Office of County Clerk & Register of Deeds
Frequently Asked Questions About Elections
Who may register to vote?
- A U.S. Citizen
- At least 18 years old by election day
- A resident of Michigan and the city or township where you are applying to vote
When may I register to vote?
At any time, however, you must be registered at least 30 days before an election in order to vote in that election.
Do I have to register for each election?
NO. Registration is permanent as long as you continue to live in the city or township where you are registered. You may register by appearing in person at:
- Any Secretary of State branch office in Michigan
- Your city or township clerk's office
- Your county clerk's office
- Any Department of Health and Human Services (DHHS) office (if a client).
- Michigan Works and military recruitment offices (for those enlisting in the service).
May I register to vote by mail?
YES. Individuals who register to vote by mail must vote in person in the first election following their registration.
What should I do if I have moved within my city or township of residence or changed my name since the last election?
You should immediately notify the city or township clerk where you are registered.
What should I do if I move to another city or township within the state?
You must re-register with the clerk in your new city or township of residence, or at any Secretary of State branch office.
Can I vote by absentee ballot?
If you are a registered voter, you may obtain an absent voter ballot if:
- You are 60 years of age or more.
- You expect to be absent from the community in which you are registered to vote for the entire time the polls are open on election day.
- You are unable to go to the polls and vote without the assistance of another person.
- You cannot attend the polls because of your religious beliefs.
- You have been appointed as an election inspector in a precinct other than the one in which you reside.
- You are confined in jail or prison awaiting arraignment or trial.
How do I receive the ballot?
You can obtain an absent voter ballot by writing to the clerk of the city or township in which you are registered to vote. Ballots cannot be supplied through telephone requests. Your written request must include:
- Your name
- The date of the election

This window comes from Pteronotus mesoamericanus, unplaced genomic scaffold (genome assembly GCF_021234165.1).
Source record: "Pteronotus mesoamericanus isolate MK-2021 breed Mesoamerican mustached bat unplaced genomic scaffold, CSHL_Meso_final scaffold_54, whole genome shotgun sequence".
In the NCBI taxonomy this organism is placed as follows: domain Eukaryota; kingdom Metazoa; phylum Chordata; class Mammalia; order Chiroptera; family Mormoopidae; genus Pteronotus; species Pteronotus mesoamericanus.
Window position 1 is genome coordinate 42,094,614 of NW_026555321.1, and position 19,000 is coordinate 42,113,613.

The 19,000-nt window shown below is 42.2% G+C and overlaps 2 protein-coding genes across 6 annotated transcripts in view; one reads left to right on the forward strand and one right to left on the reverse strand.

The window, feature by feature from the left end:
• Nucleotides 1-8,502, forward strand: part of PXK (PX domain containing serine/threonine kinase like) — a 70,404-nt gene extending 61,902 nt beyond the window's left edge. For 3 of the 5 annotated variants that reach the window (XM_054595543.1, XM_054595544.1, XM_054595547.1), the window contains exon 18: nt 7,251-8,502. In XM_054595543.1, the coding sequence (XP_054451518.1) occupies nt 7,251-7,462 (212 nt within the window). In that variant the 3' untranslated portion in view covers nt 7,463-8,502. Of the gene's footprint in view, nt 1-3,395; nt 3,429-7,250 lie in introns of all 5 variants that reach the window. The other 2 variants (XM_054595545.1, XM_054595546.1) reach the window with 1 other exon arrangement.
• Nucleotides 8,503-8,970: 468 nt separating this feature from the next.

- The address where you are registered to vote.
- The reason why you are requesting an absent voter ballot.
- The address where you wish to receive your ballot. (This must be your registration address, an address outside of your jurisdiction of registration, a hospital, or some other type of residential institution.)
- Your signature and the date of your request.
Blank absent voter ballot applications can be obtained through your city or township clerk, or through the Michigan Voter Information Center online. Members of the armed forces and their spouses and dependents, members of the Merchant Marine and their spouses and dependents, and U.S. citizens temporarily living or traveling outside the territorial limits of the United State may use the Federal Post Card Application form to obtain an absent voter ballot. Requests for an absent voter ballot may also be e-mailed to the appropriate election official (signatures are required to receive a ballot).
Military and overseas citizens may receive a ballot by e-mail if requested. However, the ballot must be printed and returned to the Clerk by mail in order for it to be counted. These ballots (called MOVE ballots) are available 45 days prior to any election.
When must absent voter ballots be returned to the clerk?
Absent voter ballots must be received by the clerk no later than the close of the polls (8:00 p.m.) on election day. There are instructions included with the ballot regarding who is eligible to return a ballot on behalf of a voter.
What is the voting procedure?